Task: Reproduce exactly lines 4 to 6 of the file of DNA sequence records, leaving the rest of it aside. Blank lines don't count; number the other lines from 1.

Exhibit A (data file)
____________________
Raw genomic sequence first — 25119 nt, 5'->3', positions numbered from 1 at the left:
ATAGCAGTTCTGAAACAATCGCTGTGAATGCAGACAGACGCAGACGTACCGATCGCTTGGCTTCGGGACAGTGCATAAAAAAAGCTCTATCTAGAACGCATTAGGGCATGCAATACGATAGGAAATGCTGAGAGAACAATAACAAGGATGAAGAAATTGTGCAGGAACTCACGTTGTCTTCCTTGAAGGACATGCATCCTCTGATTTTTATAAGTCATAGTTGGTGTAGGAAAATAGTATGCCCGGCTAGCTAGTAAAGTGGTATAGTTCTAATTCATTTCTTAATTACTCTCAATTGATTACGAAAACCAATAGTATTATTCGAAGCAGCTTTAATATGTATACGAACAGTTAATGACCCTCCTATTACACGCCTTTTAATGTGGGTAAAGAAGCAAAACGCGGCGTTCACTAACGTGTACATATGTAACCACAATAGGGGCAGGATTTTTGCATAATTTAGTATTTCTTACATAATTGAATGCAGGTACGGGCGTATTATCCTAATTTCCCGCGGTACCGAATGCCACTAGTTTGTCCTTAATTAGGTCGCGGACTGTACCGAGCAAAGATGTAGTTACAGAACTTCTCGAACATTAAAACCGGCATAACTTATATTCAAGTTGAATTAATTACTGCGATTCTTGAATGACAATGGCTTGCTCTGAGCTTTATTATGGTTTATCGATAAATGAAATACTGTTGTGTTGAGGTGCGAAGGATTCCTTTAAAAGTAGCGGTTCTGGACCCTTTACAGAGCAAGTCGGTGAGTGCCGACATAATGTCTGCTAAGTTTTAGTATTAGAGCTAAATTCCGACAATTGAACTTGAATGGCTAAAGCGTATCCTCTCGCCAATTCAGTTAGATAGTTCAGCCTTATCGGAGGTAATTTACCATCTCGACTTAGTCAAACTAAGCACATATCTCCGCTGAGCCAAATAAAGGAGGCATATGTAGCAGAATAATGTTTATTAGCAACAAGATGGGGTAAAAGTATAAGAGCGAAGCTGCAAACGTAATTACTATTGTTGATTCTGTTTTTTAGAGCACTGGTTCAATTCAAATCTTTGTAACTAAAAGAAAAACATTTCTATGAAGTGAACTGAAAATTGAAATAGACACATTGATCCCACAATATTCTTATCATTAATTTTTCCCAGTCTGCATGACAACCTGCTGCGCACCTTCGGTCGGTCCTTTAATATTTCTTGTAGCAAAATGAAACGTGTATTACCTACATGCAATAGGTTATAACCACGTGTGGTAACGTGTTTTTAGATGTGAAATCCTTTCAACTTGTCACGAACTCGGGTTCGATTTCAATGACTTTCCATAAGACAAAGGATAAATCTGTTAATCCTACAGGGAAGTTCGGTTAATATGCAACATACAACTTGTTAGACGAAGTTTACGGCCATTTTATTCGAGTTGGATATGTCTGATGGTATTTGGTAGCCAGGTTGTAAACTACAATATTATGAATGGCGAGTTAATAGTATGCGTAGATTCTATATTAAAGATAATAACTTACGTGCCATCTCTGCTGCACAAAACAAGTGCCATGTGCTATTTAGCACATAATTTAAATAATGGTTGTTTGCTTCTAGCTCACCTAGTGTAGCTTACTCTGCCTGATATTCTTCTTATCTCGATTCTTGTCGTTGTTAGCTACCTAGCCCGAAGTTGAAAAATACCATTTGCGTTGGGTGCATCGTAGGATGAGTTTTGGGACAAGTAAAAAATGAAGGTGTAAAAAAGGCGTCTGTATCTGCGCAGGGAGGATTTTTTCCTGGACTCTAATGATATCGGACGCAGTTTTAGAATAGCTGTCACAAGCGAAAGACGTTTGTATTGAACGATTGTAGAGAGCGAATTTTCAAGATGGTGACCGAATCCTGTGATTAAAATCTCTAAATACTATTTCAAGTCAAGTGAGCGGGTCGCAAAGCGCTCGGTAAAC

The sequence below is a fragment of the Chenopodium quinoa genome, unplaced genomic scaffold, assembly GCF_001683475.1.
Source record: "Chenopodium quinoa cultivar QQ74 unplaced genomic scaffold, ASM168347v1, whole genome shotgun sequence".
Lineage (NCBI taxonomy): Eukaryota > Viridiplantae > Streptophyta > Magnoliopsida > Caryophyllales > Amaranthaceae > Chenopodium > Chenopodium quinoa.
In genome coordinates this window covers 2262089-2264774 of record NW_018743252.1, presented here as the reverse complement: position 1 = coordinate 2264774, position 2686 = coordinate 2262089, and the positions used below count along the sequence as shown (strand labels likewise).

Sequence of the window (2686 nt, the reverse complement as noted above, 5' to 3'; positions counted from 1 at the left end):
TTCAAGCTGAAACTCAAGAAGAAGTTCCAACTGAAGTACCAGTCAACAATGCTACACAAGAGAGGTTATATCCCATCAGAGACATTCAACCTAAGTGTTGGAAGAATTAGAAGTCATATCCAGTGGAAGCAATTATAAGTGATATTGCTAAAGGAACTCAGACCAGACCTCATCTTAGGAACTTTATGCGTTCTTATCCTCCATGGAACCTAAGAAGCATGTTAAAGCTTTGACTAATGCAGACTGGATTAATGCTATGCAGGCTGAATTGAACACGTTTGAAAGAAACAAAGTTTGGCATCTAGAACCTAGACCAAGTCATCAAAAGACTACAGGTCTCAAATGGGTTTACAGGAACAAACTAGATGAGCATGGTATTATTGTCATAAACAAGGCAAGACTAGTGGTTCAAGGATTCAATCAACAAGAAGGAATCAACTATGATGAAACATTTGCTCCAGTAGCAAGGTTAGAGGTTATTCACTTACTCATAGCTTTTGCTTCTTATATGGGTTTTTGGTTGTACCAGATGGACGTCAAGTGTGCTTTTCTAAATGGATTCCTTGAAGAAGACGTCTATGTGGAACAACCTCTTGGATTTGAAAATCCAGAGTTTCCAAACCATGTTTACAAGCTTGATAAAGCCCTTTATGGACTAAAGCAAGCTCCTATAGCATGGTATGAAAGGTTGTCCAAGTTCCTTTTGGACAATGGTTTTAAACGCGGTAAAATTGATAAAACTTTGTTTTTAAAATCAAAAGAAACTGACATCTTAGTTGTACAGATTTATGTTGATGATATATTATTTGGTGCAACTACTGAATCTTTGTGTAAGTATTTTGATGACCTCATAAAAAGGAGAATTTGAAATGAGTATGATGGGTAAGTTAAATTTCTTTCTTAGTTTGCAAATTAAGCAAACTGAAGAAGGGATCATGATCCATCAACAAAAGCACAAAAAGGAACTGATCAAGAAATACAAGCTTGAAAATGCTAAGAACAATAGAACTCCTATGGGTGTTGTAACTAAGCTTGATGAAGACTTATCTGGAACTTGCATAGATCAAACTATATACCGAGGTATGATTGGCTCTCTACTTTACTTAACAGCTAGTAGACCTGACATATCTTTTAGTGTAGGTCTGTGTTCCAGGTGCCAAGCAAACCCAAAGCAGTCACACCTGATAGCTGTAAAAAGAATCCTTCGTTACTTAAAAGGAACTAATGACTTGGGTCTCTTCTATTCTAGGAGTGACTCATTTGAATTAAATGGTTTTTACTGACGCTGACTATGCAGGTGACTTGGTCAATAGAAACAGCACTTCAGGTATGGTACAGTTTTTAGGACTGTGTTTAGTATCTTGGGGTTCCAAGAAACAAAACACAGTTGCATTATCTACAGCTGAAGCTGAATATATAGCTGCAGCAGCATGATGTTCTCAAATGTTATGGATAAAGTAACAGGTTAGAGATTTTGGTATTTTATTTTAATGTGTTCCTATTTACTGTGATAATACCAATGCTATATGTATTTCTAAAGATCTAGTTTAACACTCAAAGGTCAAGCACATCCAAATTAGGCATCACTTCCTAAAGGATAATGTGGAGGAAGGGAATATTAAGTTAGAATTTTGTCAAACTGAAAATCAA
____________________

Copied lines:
Source record: "Chenopodium quinoa cultivar QQ74 unplaced genomic scaffold, ASM168347v1, whole genome shotgun sequence".
Lineage (NCBI taxonomy): Eukaryota > Viridiplantae > Streptophyta > Magnoliopsida > Caryophyllales > Amaranthaceae > Chenopodium > Chenopodium quinoa.
In genome coordinates this window covers 2262089-2264774 of record NW_018743252.1, presented here as the reverse complement: position 1 = coordinate 2264774, position 2686 = coordinate 2262089, and the positions used below count along the sequence as shown (strand labels likewise).